Our Final Day and a Deal With God

I wonder if she woke feeling any different that day, if she’d had any telltale dreams. We women have our sixth sense about things. But she probably had no inkling that it was her last dawn, at least on this earth. It was a sudden heart attack. Who did she greet on the way out of her building? Who got the last of her smiling gift? Who gave her her last hug, reminded her that she was loved? Susan Irene Fox is not the first blogger I’d known to have passed – she is, actually, the fourth on WordPress – but her death hits close to home. She reached out to me, put me on her prayer list three years ago, in response to a difficult post I put out. I just revisited our emails, the comments and the guest post Single At Sixty she left on this blog, a brave, humble confession of loneliness and the peace she claimed. She was a kind, giving person, one who had nothing to prove but the truth that had transformed her life.

I think of people hungry for life who dance on the edge of death. Adrenaline junkies, athletes, addicts of all stripes who run to meet Goliath and nearly die so they can live again. I am not so brazen. I have felt a generosity upon my life, knowing the ground can slip from under me any moment. I imagine that Susan, had she known, would’ve wanted more time. More time to do the many little wonderful things we choose to leave undone: forgive, hold, kiss, dance, linger. For me, I feel a greater urgency in the writing as I wonder how many hours remain in my ledger. I could travel more, see more of people and the world to say I’ve lived, but I would be just a consumer in the enterprise. I would rather leave something behind, namely, more poetry, which though I am just a vapor will endure until the sun should die. That is a marvelous thought. My breath on the page, a legible love and memories – a great honor.

Honey, if my brain ever ends up sustained by a machine, if you don’t see the tears and recognition in my eyes, if I can’t make your amaranth and tell Tennyson to do his math, you have lost me already. It’ll be just a ghost of me on that bed and I want you to pull the plug. Don’t extend me beyond my time only to leave me a burden, neither living nor dead, without my words. I pick my lane, the freeway stretching North. But in exchange for the Mexican wife you’ve said you would get, I ask for one final gift: my own little pine box. You are so good with your hands. I know, I know. I put you to work to the end. But you’ll be a free man after that. It should be perfectly within the rights of a man to dignify his wife with a final custom home and tuck her away in the mountains. While you’re at it, bury me with a book. I won’t be needing the Bible anymore. I’ll be in it, getting it 3D! It’s not like I can take this blog. How freaked out will my readers be if I wrote them from the Other Side? But I won’t disturb anyone, buried with my nose in a book. I’ll pick it out and put it in the master where you can grab it easily in the whirlwind preparations.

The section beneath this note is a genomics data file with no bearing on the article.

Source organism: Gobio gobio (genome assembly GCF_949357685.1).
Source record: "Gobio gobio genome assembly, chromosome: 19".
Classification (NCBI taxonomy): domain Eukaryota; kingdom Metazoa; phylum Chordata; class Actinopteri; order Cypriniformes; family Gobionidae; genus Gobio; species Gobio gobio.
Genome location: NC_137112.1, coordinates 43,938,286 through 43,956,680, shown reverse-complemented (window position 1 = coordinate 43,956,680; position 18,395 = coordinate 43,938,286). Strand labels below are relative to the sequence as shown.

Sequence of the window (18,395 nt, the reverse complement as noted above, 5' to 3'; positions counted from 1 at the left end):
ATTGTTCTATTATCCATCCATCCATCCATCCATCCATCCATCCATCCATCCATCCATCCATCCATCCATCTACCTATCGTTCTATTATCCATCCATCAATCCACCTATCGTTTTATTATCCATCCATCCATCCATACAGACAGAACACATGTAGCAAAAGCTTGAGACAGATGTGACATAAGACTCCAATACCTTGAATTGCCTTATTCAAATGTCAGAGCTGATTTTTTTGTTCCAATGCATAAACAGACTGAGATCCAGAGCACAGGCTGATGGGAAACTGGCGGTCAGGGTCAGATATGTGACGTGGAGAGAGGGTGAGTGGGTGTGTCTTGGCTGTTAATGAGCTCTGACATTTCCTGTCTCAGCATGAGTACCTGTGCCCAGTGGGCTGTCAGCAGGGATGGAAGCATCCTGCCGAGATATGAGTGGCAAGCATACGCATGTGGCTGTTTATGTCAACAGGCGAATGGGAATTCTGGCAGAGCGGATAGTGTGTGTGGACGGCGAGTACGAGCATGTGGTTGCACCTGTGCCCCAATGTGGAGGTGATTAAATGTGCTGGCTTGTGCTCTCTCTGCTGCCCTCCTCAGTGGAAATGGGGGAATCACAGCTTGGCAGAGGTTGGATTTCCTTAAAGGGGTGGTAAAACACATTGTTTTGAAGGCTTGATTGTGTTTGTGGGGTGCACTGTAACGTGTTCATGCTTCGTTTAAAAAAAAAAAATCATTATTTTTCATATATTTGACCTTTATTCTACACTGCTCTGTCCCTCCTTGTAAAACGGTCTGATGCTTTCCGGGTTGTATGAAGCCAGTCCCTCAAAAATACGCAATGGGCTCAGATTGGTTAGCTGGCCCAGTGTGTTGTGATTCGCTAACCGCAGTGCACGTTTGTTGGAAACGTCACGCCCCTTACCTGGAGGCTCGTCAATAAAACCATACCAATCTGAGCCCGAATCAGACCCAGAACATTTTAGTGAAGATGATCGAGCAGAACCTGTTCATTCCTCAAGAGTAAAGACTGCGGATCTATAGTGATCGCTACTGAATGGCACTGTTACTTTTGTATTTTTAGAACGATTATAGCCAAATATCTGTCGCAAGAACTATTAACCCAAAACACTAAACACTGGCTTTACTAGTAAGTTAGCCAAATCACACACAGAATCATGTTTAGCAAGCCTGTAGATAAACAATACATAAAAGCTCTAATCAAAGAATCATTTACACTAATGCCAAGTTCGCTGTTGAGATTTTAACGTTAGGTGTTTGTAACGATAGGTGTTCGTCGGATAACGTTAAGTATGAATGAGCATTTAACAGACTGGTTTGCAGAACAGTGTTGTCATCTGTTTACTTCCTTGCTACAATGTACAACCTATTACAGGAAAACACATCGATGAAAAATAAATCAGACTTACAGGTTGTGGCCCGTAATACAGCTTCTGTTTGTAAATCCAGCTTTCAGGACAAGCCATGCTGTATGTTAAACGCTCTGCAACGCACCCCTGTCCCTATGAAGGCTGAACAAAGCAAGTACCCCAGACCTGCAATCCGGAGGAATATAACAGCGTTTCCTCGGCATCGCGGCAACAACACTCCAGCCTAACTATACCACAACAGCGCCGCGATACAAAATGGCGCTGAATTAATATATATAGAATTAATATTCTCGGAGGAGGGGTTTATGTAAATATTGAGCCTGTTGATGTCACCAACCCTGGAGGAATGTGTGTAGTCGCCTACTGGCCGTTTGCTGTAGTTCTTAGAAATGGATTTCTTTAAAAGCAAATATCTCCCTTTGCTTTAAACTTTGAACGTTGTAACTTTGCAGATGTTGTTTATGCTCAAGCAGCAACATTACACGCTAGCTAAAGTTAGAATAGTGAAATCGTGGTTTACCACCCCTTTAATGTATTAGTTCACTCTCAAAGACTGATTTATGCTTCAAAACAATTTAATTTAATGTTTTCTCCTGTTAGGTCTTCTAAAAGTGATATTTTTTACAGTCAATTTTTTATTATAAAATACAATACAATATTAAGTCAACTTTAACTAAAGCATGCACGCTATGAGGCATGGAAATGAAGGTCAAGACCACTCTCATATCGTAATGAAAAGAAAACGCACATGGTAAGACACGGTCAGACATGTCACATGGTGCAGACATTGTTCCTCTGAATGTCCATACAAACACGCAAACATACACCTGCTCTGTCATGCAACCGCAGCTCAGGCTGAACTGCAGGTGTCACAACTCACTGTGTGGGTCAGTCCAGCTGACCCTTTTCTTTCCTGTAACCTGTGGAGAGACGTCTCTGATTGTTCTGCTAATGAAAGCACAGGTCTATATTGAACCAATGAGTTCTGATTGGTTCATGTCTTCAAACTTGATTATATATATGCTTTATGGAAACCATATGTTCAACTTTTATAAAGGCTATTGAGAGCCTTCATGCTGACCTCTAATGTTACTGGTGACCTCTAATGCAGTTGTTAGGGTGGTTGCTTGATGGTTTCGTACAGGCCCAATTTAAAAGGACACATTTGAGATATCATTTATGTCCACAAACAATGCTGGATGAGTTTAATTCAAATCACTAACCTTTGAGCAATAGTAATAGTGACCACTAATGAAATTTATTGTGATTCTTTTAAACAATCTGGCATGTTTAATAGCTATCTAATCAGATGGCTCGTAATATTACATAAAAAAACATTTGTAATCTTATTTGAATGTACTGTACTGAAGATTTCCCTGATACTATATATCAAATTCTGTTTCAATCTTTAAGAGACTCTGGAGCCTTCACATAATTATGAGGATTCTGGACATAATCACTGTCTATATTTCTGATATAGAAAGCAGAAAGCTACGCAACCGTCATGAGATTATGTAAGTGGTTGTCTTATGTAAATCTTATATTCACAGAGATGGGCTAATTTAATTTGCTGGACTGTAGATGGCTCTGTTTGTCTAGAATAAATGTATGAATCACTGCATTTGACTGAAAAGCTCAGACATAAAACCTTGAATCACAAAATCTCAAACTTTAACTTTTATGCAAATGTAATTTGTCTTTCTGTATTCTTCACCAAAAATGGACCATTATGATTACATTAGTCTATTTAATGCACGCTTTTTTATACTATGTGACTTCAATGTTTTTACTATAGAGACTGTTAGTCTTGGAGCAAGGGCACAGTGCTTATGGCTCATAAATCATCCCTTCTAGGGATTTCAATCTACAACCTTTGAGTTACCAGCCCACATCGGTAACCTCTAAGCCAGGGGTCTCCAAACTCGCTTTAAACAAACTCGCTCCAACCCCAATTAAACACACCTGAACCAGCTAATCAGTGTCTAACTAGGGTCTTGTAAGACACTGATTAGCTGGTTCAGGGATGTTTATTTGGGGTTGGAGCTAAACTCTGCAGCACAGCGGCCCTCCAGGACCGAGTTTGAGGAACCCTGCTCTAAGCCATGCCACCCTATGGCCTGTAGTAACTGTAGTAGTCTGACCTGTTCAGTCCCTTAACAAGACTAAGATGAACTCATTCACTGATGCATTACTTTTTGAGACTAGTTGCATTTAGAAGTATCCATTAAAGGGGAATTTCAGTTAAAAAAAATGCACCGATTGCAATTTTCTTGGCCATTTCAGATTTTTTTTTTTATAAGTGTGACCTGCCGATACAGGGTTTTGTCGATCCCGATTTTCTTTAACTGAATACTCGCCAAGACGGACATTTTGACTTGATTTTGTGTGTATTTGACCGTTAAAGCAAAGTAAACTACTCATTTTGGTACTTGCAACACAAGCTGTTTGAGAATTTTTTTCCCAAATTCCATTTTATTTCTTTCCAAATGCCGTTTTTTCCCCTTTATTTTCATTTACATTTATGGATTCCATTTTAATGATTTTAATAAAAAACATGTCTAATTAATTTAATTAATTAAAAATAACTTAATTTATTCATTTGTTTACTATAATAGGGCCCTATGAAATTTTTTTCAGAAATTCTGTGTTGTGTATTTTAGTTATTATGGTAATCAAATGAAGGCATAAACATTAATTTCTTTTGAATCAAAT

Dear God,

It’s me again. Remember, I’m the one who sends back her plate when it’s not done right. And though I know the cooking will be just right for Goldilocks there, I’m also the one who’ll be bothering all your best writers and asking that you not room me with a fellow Type A. Don’t forget that I’ll be looking for Eve. What a MESS that girl’s got us all into! So how about we make a deal? Give me just twenty more years so I might hold my grandchildren and make sure their mother doesn’t feed them junk, and I will turn my keys in, no questions asked. You are juggling so much at the moment: our presidency, North Korea, the refugees, not to mention the missionaries who’ve been asking for you. Why don’t you take a break from my small affairs, drop me from your radar for a bit. A thousand years is like a day unto the Lord. Why, I’ll be there in no time. And one last thing. Please tell Susan I said hi and bye, that I miss her – and she doesn’t need to save me that seat.

 

 

 

midnight in wonderland

we felt so grown up 
when we were kids
and now wonder that 
we are so old when 
we're not yet grown

we started losing 
our parents to 
time and frailty.

in the cycle of life 
things go upside 
down sometimes

you rush
d o w n
the
  rabbit hole
      into a world
above the logic of sorrow

and find you are so
small, but remember:
Mom's high ceiling, 
your sure ground.

see the sky and trees
in your pool of tears
they're the other side 
of life. how beautiful 
things are when they drown

how clear it is underwater.

you long to run 
to the garden 
beyond that door 
but you don't fit

life would feel deformed 
under the weight of loss 
if it weren't for the faith 
that was bigger than the 
life that shut down

she archived her fears and 
hopes in her kids, did
anyone hear the story 
in between, did
anyone  look?

hold fast 
your heirloom assurance

the midnight of your dreams
is really a new day.

for HJ &
anyone else
who would like it

Wishing Well

“Mimi, what do you wish for the most?”